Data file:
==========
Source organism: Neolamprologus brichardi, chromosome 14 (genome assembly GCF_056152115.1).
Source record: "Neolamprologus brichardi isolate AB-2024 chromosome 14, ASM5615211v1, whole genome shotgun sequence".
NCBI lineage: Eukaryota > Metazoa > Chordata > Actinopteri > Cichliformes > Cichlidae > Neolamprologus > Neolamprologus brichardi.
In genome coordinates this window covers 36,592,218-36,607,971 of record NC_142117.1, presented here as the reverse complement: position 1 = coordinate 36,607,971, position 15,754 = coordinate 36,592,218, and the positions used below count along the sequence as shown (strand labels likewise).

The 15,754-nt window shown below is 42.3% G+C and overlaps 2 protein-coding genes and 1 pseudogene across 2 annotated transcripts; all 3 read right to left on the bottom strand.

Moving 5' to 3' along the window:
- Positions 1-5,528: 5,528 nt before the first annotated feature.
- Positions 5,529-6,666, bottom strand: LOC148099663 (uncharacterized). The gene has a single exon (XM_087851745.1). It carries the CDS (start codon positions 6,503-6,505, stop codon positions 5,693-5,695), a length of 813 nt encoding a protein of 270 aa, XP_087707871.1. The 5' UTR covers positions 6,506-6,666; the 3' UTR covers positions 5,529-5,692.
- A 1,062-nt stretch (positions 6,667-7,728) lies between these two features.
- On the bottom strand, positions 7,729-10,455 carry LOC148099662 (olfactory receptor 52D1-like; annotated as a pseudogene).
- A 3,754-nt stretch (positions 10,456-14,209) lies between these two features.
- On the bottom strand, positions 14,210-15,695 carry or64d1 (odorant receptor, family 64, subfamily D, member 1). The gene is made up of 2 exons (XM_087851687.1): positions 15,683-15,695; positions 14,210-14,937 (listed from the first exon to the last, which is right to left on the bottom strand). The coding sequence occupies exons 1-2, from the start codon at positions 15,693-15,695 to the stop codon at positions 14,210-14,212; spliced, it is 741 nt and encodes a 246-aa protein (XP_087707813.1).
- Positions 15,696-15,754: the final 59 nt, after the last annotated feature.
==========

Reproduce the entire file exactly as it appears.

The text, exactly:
Source organism: Neolamprologus brichardi, chromosome 14 (genome assembly GCF_056152115.1).
Source record: "Neolamprologus brichardi isolate AB-2024 chromosome 14, ASM5615211v1, whole genome shotgun sequence".
NCBI lineage: Eukaryota > Metazoa > Chordata > Actinopteri > Cichliformes > Cichlidae > Neolamprologus > Neolamprologus brichardi.
In genome coordinates this window covers 36,592,218-36,607,971 of record NC_142117.1, presented here as the reverse complement: position 1 = coordinate 36,607,971, position 15,754 = coordinate 36,592,218, and the positions used below count along the sequence as shown (strand labels likewise).

The 15,754-nt window shown below is 42.3% G+C and overlaps 2 protein-coding genes and 1 pseudogene across 2 annotated transcripts; all 3 read right to left on the bottom strand.

Moving 5' to 3' along the window:
- Positions 1-5,528: 5,528 nt before the first annotated feature.
- Positions 5,529-6,666, bottom strand: LOC148099663 (uncharacterized). The gene has a single exon (XM_087851745.1). It carries the CDS (start codon positions 6,503-6,505, stop codon positions 5,693-5,695), a length of 813 nt encoding a protein of 270 aa, XP_087707871.1. The 5' UTR covers positions 6,506-6,666; the 3' UTR covers positions 5,529-5,692.
- A 1,062-nt stretch (positions 6,667-7,728) lies between these two features.
- On the bottom strand, positions 7,729-10,455 carry LOC148099662 (olfactory receptor 52D1-like; annotated as a pseudogene).
- A 3,754-nt stretch (positions 10,456-14,209) lies between these two features.
- On the bottom strand, positions 14,210-15,695 carry or64d1 (odorant receptor, family 64, subfamily D, member 1). The gene is made up of 2 exons (XM_087851687.1): positions 15,683-15,695; positions 14,210-14,937 (listed from the first exon to the last, which is right to left on the bottom strand). The coding sequence occupies exons 1-2, from the start codon at positions 15,693-15,695 to the stop codon at positions 14,210-14,212; spliced, it is 741 nt and encodes a 246-aa protein (XP_087707813.1).
- Positions 15,696-15,754: the final 59 nt, after the last annotated feature.